It is a sad commentary on life today that veterans who have served their country valiantly are particularly targeted by scammers. According to the United States Postal Service (USPS) 78% of retired military men and women have been targeted by scammers and research from AARP indicates that veterans are twice as likely to fall for a scam than the general public. Consequently, the USPS and AARP have joined together to create Operation Protect Veterans, a program to help inform veterans of the many scams that threaten them.
Among the common veteran related scams are VA loan scams where a scammer posing as a VA employee contacts the veteran offering to help refinance a VA loan at low rates, but asks for payment for costs as a condition of the refinance. Veterans are also contacted by scammers posing as government officials who ask for personal information that they say is necessary to update the veteran’s file in order for the veteran to continue to receive benefits. In this case, the scammer is seeking information used to make the veteran a victim of identity theft. Veterans are also contacted from phony government officials telling them that they qualify for a secret government program that will pay them thousands of dollars. Again, however the scammer first demands a fee or personal information in order to process the application and the veteran loses money or has his identity stolen or both as a result of complying with the scammer’s request.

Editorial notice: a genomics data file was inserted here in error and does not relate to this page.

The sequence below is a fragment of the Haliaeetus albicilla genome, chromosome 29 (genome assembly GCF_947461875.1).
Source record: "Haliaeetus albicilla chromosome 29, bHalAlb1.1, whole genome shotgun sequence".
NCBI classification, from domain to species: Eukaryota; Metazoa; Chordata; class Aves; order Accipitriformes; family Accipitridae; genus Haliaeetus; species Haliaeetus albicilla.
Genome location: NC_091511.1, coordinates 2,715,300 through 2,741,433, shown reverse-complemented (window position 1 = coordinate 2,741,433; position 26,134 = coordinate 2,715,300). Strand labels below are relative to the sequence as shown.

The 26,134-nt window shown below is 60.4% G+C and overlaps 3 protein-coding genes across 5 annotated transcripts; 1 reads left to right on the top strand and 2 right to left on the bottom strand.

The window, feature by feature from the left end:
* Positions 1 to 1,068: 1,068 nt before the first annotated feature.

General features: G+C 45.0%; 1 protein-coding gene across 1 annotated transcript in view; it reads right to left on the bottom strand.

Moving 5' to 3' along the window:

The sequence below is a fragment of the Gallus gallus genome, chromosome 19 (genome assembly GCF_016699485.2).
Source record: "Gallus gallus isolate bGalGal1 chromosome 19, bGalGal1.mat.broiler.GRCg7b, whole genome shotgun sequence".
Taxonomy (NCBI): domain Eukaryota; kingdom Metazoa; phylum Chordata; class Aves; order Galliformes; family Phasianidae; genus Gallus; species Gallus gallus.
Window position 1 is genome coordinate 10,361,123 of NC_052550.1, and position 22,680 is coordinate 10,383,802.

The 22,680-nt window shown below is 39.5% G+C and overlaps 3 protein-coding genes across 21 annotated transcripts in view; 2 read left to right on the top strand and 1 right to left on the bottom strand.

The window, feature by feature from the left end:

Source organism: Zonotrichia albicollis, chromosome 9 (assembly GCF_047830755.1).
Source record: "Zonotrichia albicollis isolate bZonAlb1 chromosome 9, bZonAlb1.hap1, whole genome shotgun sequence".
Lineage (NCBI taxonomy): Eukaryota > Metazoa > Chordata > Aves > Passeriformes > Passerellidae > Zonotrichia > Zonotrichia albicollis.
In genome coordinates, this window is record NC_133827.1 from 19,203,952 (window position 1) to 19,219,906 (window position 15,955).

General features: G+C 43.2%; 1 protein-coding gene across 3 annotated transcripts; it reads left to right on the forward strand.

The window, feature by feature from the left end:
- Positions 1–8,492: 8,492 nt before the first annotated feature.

Trust me, you can’t trust anyone. As I have warned you many times, whenever you get a phone call, a text message or an email from someone, you can never be sure who is really contacting you. Using “spoofing” a scammer can manipulate your Caller ID so a phone call may appear to come from a legitimate sources such as the VA, but in fact is coming from a scammer. Good advice to everyone is to never provide personal information or pay anything in response to an email, text message or phone call unless you have absolutely confirmed that the communication is legitimate. For information about veterans’ programs the best place to get information is the Veterans Administration (VA). Here is a link to the VA website where you can also find the phone numbers to use to get answers about various programs and confirm that you have been contacted by a scammer. https://www.va.gov/contact-us/
For those of you receiving the Scam of the day through an email, I just want to remind you that if you want to see the ever increasing list of Coronavirus scams go to the first page of the http://www.scamicide.com website and click on the tab at the top of the page that indicates “Coronavirus Scams.” Scamicide has been cited by the New York Times as one of three top sources for information about Coronavirus related scams.
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